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Mathematical
Methods for Engineers
(10. 539/24.539)
List of Matlab Demos
This
page contains a summary list of the Matlab demos available for this
course. The list is organized roughly by topic and by the order
that the files are discussed in the Lecture Notes. Some of these
files will be discussed in detail in class, but all of them are
discussed to some extent in the notes. They hopefully can serve
as a guide for many of the Matlab assignments given throughout the
semester. Careful study of these sample files should introduce you
to a variety of Matlab programming features and also give you a
solid understanding of the various mathematical problemsolving
strategies and techniques discussed over the course of the semester.
You can view a particular Matlab file or download it by simply clicking
the right mouse button
on the link over the file name. From here you can either choose
"open in new window" to view the file online or "save
target as" to download the file directly to your PC (note that
these commands might differ slightly depending on your choice of
web browser). In any case, once the file is on your machine, you
can run it just like any other Matlab script file (make sure you
do not inadvertently change any file names).
Review
of Introductory Differential Equations and Linear Algebra


Plotting
and function evaluation with Matlab for the sliding chain problem
in Example 1.5. 

Plotting
and function evaluation with Matlab for the orthogonal trajectory
problem in Example 1.6. 

Sample
problem to illustrate Picard’s iteration method. 

Demo
that illustrates the solution of a single IVP with the use of
Matlab’s ode23 routine. These
files, which are discussed in Example 1.7, also show how to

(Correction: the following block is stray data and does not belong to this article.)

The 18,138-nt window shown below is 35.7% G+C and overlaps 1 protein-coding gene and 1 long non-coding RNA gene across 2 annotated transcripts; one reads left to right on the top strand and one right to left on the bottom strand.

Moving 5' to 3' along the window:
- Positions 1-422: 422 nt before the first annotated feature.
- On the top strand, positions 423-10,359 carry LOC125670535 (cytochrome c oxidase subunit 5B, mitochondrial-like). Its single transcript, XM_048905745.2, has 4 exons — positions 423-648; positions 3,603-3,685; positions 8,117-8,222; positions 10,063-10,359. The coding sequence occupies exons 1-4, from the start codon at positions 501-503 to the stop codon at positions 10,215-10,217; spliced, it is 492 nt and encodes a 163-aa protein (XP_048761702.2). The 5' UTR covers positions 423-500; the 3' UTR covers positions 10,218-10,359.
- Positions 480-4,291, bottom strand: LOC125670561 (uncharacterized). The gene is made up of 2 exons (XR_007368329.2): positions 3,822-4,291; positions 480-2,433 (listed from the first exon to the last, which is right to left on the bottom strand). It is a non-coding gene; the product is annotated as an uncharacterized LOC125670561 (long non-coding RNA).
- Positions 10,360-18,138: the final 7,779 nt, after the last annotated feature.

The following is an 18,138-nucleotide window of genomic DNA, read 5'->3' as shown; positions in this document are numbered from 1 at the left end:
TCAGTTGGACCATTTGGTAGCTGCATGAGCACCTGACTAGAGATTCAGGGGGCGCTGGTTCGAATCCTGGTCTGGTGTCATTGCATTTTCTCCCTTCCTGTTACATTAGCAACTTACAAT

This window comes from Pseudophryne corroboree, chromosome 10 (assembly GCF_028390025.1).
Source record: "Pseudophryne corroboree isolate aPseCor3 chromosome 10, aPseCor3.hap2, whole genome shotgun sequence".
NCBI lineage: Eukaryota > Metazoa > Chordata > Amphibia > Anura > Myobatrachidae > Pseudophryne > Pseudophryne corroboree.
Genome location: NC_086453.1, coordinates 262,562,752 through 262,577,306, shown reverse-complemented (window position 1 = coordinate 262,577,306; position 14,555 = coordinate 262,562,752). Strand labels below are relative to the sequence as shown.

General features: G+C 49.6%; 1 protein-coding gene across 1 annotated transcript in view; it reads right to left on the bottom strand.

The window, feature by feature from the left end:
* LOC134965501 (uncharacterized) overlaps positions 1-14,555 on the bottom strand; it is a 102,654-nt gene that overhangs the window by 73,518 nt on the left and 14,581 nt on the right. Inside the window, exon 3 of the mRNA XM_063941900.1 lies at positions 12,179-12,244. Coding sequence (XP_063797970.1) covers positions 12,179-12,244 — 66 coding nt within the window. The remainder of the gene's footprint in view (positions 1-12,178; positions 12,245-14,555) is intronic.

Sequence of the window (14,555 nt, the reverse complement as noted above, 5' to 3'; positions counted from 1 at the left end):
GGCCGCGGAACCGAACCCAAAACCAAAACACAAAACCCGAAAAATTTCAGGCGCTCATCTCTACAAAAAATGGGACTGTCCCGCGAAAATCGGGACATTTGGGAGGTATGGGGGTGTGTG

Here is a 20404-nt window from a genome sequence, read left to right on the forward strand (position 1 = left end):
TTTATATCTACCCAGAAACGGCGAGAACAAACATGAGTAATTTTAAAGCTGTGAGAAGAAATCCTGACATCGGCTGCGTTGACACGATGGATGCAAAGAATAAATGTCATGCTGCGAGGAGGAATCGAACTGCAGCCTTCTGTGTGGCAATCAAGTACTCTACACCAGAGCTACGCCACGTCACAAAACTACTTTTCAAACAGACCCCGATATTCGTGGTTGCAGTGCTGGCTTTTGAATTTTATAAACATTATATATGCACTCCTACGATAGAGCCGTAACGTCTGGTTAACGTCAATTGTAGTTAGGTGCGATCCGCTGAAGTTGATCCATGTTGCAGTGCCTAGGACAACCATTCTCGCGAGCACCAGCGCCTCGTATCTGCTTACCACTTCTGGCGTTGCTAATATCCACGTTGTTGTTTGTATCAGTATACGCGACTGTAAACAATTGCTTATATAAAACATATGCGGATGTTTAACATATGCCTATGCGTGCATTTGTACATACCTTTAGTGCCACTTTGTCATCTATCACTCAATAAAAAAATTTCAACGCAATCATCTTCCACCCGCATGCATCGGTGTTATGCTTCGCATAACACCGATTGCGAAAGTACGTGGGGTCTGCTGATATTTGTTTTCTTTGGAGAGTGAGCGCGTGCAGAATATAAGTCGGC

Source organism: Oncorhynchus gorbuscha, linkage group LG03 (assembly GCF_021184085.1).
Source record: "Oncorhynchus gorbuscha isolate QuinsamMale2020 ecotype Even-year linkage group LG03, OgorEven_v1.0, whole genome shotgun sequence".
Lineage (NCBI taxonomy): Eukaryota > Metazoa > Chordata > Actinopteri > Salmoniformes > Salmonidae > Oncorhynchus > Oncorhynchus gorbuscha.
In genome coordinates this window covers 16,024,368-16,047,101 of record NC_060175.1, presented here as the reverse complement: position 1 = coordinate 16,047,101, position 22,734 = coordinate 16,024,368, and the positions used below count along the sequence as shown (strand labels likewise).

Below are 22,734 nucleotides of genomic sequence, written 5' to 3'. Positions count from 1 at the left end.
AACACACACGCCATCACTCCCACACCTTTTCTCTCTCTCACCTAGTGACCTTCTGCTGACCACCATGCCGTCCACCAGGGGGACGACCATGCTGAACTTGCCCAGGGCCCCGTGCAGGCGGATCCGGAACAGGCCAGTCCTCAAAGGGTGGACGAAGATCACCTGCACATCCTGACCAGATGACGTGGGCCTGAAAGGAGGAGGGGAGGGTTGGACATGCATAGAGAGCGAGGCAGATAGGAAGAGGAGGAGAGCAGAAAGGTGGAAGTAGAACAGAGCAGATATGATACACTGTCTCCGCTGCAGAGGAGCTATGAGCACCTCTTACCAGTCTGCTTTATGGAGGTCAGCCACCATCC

use fzero to plot an analytical solution
if it is given in implicit form. 

Files
for Example 1.8 to illustrate the solution of a single IVP with
the use of Matlab’s ode23 routine. 

Files
associated with Example 1.9: Flow from a Damaged Oil
Tank. 

Simple
demo to illustrate some linear algebra capability in Matlab
(see Chapter 3 in the Lecture Notes). 
General
Solution to IVPs 

Simulation
of a simple mechanical system. This demo is discussed as part
of Example 4.4, which illustrates how to use ode23
to solve of system of ODEs. 

Simulation
of the Dynamics of a SemiBatch Chemical Reactor as discussed
in Example 4.5 (a typical IVP). 
General
Solution to BVPs 

Demo
to illustrate the solution of a 2nd order BVP via the Shooting
Method. These files implement the manual method discussed in
Example 5.1. 

This
is a generalpurpose routine that implements an automated solution
procedure based on the Shooting Method for 2nd order BVPs. In
its present form, it is restricted to problems with linear
BCs. 

This
is the automated version of Example 5.1 (uses bvp2sh.m). 

Example of Finite Difference method for solving BVPs. These
files are associated with two versions of the solution to Example
5.2. 

Solution
to Example 5.3A: Shooting Method Solution for the Circular
Fin Problem. These files use bvp2sh.m. 

Solution
to Example 5.3B: Finite Difference Solution for the
Circular Fin Problem. 
Numerical
Solution of Algebraic Equations 

Function
file to implement a simple version (no partial pivoting) of
the Gauss Seidel iteration scheme with successive relaxation
(SR) for solving linear equations. 

Demo
to illustrate the behavior of the SR method for a simple 3x3
system as discussed in Example 6.3. Uses the sr.m
routine. 
Power
Series Solution Method 

Demo
to illustrate the evaluation of infinite power series expansions
using a recurrence relation as discussed in Chapter 7. 
Special
Functions and Orthogonality 

Demo
to plot several loworder Legendre polynomials and to demonstrate
their orthogonality property. Uses Matlab’s quadl
routine to do the numerical integration. 

Script
file to plot some loworder Bessel functions. 

Analytical